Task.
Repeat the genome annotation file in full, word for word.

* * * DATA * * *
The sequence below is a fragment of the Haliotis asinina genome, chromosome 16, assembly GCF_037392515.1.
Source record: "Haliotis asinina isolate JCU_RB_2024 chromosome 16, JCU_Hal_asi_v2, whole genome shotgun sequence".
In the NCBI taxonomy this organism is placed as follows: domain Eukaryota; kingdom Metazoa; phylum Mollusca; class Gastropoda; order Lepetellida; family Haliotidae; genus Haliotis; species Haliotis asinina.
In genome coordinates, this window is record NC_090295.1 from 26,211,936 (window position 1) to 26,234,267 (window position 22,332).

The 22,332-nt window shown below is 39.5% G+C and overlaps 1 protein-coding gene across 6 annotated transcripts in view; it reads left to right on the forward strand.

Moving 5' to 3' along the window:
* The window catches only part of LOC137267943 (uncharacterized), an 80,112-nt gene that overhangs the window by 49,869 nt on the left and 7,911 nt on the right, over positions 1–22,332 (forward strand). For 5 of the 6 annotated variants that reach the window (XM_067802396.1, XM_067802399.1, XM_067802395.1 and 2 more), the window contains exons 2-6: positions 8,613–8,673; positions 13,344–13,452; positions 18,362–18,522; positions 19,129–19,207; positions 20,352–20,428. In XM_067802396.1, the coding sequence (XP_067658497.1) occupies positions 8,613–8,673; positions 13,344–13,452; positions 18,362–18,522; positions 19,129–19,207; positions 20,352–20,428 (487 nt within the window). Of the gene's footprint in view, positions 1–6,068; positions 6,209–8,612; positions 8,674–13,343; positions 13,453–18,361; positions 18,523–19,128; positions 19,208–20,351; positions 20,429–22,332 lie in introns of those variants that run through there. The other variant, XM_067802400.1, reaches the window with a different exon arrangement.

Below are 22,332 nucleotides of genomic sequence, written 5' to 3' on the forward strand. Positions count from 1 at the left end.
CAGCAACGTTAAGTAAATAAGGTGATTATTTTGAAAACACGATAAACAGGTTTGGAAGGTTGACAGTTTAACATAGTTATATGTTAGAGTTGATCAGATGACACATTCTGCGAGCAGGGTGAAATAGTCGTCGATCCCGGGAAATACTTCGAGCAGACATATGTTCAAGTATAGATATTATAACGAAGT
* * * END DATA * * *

The sequence below is a fragment of the Haliotis asinina genome, chromosome 16, assembly GCF_037392515.1.
Source record: "Haliotis asinina isolate JCU_RB_2024 chromosome 16, JCU_Hal_asi_v2, whole genome shotgun sequence".
In the NCBI taxonomy this organism is placed as follows: domain Eukaryota; kingdom Metazoa; phylum Mollusca; class Gastropoda; order Lepetellida; family Haliotidae; genus Haliotis; species Haliotis asinina.
In genome coordinates, this window is record NC_090295.1 from 26,211,936 (window position 1) to 26,234,267 (window position 22,332).

The 22,332-nt window shown below is 39.5% G+C and overlaps 1 protein-coding gene across 6 annotated transcripts in view; it reads left to right on the forward strand.

Moving 5' to 3' along the window:
* The window catches only part of LOC137267943 (uncharacterized), an 80,112-nt gene that overhangs the window by 49,869 nt on the left and 7,911 nt on the right, over positions 1–22,332 (forward strand). For 5 of the 6 annotated variants that reach the window (XM_067802396.1, XM_067802399.1, XM_067802395.1 and 2 more), the window contains exons 2-6: positions 8,613–8,673; positions 13,344–13,452; positions 18,362–18,522; positions 19,129–19,207; positions 20,352–20,428. In XM_067802396.1, the coding sequence (XP_067658497.1) occupies positions 8,613–8,673; positions 13,344–13,452; positions 18,362–18,522; positions 19,129–19,207; positions 20,352–20,428 (487 nt within the window). Of the gene's footprint in view, positions 1–6,068; positions 6,209–8,612; positions 8,674–13,343; positions 13,453–18,361; positions 18,523–19,128; positions 19,208–20,351; positions 20,429–22,332 lie in introns of those variants that run through there. The other variant, XM_067802400.1, reaches the window with a different exon arrangement.

Below are 22,332 nucleotides of genomic sequence, written 5' to 3' on the forward strand. Positions count from 1 at the left end.
CAGCAACGTTAAGTAAATAAGGTGATTATTTTGAAAACACGATAAACAGGTTTGGAAGGTTGACAGTTTAACATAGTTATATGTTAGAGTTGATCAGATGACACATTCTGCGAGCAGGGTGAAATAGTCGTCGATCCCGGGAAATACTTCGAGCAGACATATGTTCAAGTATAGATATTATAACGAAGT